Magnhild Øen Nordahl also seeks to share the point of departure she uses with the viewer by imbuing her artworks with a visual form. Nordahl’s interest in systematising practical and theoretical knowledge, combined with the presentation of formal problems, is apparent in works such as the Riegelbau series, in which she explores the architectural technique of half-timbering and rephrases these structures into neo-minimalist reliefs. In Occupational Knots practical knotting systems are converted into sculptural forms, and in the work Seksagesimal she visualises the sexagesimal numeral system as a geometrical-abstract hybrid of painting and sculpture. The titles provide insight into both the artist’s point of departure in various structures and systems, and her interest in transforming knowledge and theory into an artistic form that can be sensed and experienced. The origins of the shapes in Marie Buskov’s sculptures are also suggested by titles such as Wall, Folded or Window, Woven – titles that open the door to an acknowledgement that the shapes of the sculptures are based on architectural structures such as the window or the wall, and that function as an entryway to the artist’s underlying process of exploring her environment through the camera and the subsequent construction of new forms. The titles of Ivan Galuzin’s Skin paintings also convey something about the artist’s involvement with chemical decomposition processes and physical deterioration, and introduce the concept of the painting’s flaking as the equivalent of dead skin, intensifying the perception of the paintings as nearly corporeal subjects. The titles in such works function as a frame for the viewer, a glimpse into the artist’s intentions, although no conclusive explanation is imposed which would interfere with the viewers’ subjective experiences or interpretations of the works beyond the artist’s intentionality. In works where abstraction appears to be the result of initial conceptual frameworks, language thus evolves into a factor in the ability of the work to expand towards a meaning beyond that of the formal surface. The works emerge as a symbiosis of conceptual starting point and aestheticised, materialised object, where the conceptual content is not necessarily directly accessible in the final work.

The non-referential, the pure, the medium-specific and the anti-narrative seem to be bygone categories from the abstraction of the past. What can at some level be called abstraction today displays, on the other hand, the reverse: varying degrees of referentiality, interdisciplinarity, conceptual intentions and narrative meaning that extend beyond abstract, formal surfaces, where abstraction is used as a component in contemporary practices that are characterised by both the formal and the material, as well as by conceptual intentions.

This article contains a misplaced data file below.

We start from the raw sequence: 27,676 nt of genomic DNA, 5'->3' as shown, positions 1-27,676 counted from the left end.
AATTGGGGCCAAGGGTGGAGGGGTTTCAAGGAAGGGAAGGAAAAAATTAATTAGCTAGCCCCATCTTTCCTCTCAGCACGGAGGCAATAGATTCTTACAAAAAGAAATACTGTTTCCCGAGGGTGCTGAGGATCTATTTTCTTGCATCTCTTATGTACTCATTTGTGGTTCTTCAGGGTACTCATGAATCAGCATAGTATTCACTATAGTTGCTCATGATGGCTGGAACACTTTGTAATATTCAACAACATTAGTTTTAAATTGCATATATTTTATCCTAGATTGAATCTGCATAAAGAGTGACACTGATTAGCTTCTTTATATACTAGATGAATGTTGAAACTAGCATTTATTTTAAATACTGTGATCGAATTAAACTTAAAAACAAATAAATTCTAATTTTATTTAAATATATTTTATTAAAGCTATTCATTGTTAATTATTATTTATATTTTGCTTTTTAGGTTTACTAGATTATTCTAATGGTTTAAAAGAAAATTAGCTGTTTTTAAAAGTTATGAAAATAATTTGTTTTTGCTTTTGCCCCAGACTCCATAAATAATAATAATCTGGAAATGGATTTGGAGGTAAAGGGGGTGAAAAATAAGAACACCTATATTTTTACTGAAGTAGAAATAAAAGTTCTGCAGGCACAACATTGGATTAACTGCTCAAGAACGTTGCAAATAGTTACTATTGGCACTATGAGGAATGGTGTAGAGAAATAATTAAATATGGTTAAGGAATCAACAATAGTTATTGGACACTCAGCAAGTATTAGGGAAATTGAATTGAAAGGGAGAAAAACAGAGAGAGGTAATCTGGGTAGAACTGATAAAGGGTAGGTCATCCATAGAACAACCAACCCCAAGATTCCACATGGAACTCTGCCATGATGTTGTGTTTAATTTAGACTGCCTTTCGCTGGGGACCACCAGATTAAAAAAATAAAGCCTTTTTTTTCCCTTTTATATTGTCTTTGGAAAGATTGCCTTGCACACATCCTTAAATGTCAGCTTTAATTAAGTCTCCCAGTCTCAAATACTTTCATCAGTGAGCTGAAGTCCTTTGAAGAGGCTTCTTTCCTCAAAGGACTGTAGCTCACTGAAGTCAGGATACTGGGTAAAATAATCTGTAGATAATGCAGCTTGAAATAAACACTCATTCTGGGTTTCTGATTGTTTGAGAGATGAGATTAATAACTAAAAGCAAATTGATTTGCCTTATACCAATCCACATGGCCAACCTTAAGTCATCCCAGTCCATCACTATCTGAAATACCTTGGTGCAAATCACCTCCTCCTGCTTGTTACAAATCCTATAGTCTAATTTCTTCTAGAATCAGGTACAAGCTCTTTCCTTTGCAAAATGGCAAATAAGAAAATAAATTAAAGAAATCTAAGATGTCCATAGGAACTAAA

[1] Albert H. Barr, Cubism and Abstract Art (Cambridge, Massachusetts and London: Belknap Press of Harvard University Press, 1986), p. 11.

[2] Ibid.

[3] The inadequacy of maintaining an antithesis between “representation” and “abstraction” has, accordingly, been pointed out by several people. See, for example, Briony Fer, On abstract art (New Haven: Yale University Press, 1997), p. 162.

[4] An international exhibition project, Maria Lind’s Abstract Possible, investigated newer abstraction under the three banners of formal, economic and social/withdrawal strategies. See http://abstractpossible.org. Texts addressing abstraction in the same three categories are collected in a book from the series Whitechapel: Documents of Contemporary Art, Abstraction. See Lind (ed.), Abstraction (London: MIT Press and Whitechapel Gallery, 2013).

[5] David Geers: “Neo-Modern” in October 139 (Winter, 2012), pp. 9-14.

[6] It must be noted here that there will always be a visual and material dimension in every materialistic work.

[7] Meyer Schapiro: “Nature of Abstract Art”, in Lind (ed.), Abstraction (London: MIT Press and Whitechapel Gallery, 2013), p. 35.

[8] Clement Greenberg: “Modernistisk maleri” (1960), in Greenberg: Den modernistiske kunsten, trans. Agnete Øye (Oslo: Pax, 2004), pp. 141-159.

[9] Peter Osborne: Anywhere or Not at All: Philosophy of Contemporary Art (London, New York: Verso, 2013), p. 28.

[10] The transition from “purity” and “autonomy” to “impurity” and “anti-autonomy” is the main theme of Mark Cheetham’s discussion of abstraction after modernism, as described in Mark Cheetham: Abstract art against autonomy: infection, resistance, and cure since the 60s (Cambridge: Cambridge University Press, 2006).

[11] Benjamin H. D. Buchloh describes conceptual art as: “The most rigorous elimination of visuality and traditional definitions of representation”. Buchloh: “Conceptual Art 1962-1969: from aesthetic of administration to the critique of institutions”, in Alberro and Stimson (eds.), Conceptual art: a critical anthology (Cambridge: MIT Press, 1999), p. 515.

[12] Bob Nickas, Painting Abstraction: New Elements in Abstract Painting (London: Phaidon Press Limited, 2009), p. 5.

[13] “Olve Sande – Laminate Works. Interview with Irene Grillo at Herrmann Germann Contemporary, Zurich”: http://www.herrmanngermann.com/cms/files/media/HGC_OS_Interview_130511short.pdf. Accessed on 17 November 2014.